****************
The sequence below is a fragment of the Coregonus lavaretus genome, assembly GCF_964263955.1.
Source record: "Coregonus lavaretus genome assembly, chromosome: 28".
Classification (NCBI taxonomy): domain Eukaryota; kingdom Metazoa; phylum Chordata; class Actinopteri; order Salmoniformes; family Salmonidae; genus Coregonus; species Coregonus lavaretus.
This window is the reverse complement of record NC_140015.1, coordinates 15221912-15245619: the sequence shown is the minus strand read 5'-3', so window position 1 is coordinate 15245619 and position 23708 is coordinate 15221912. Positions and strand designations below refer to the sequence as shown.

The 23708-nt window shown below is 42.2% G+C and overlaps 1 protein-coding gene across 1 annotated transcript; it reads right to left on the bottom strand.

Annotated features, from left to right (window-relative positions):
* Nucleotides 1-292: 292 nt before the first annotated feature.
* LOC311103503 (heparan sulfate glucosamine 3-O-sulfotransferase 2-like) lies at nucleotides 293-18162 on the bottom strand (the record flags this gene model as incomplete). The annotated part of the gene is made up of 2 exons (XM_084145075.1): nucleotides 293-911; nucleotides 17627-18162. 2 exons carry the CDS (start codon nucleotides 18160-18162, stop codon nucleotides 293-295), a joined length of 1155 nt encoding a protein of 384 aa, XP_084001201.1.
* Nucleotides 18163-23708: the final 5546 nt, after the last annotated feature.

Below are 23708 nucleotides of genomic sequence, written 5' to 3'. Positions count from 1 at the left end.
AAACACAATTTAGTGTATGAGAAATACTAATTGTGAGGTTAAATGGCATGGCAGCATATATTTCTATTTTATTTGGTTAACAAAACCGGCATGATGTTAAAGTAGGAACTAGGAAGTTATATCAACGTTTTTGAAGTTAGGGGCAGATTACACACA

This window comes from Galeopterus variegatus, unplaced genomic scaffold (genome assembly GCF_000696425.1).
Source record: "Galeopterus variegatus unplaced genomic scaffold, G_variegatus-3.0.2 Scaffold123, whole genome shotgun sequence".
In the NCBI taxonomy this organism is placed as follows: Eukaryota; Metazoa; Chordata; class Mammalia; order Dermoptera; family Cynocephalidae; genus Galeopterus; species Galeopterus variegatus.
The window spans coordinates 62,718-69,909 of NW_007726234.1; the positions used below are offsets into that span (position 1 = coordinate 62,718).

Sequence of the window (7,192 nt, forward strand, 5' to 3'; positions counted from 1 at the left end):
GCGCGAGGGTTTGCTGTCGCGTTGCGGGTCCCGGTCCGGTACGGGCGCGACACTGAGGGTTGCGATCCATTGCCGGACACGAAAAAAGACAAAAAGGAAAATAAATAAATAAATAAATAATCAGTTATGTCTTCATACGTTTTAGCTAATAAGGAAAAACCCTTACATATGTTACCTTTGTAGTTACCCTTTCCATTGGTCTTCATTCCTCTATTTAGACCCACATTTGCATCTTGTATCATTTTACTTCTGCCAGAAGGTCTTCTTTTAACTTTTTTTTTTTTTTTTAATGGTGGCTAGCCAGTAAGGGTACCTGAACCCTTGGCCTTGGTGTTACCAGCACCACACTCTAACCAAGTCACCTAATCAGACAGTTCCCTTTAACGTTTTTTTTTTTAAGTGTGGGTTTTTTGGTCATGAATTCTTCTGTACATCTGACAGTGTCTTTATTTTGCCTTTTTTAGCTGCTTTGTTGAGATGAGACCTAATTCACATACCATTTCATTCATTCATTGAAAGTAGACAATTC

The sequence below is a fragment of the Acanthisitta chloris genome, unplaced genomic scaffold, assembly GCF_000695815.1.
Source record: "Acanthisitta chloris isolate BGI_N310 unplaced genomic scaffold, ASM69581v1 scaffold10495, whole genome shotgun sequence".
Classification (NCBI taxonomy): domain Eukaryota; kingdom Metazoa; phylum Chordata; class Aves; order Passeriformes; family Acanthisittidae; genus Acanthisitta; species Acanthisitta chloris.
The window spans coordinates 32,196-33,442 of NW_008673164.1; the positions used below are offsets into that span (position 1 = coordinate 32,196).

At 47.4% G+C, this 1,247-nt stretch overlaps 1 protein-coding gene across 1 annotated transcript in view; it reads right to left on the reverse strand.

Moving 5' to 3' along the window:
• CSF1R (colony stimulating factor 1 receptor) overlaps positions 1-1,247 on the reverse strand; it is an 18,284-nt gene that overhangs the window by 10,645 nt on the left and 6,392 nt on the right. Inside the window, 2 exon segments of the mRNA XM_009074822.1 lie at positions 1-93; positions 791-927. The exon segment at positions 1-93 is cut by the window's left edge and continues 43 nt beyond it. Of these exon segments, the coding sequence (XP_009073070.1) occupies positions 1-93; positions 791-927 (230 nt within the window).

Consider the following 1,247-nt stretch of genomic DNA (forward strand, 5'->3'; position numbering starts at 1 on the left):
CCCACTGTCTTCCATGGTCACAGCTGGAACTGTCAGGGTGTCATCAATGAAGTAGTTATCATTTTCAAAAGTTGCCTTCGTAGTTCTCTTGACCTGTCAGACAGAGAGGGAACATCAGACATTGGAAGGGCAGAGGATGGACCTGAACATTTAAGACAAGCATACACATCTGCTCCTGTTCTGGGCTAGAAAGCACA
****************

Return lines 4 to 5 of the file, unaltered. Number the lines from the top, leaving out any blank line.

This window is the reverse complement of record NC_140015.1, coordinates 15221912-15245619: the sequence shown is the minus strand read 5'-3', so window position 1 is coordinate 15245619 and position 23708 is coordinate 15221912. Positions and strand designations below refer to the sequence as shown.

The 23708-nt window shown below is 42.2% G+C and overlaps 1 protein-coding gene across 1 annotated transcript; it reads right to left on the bottom strand.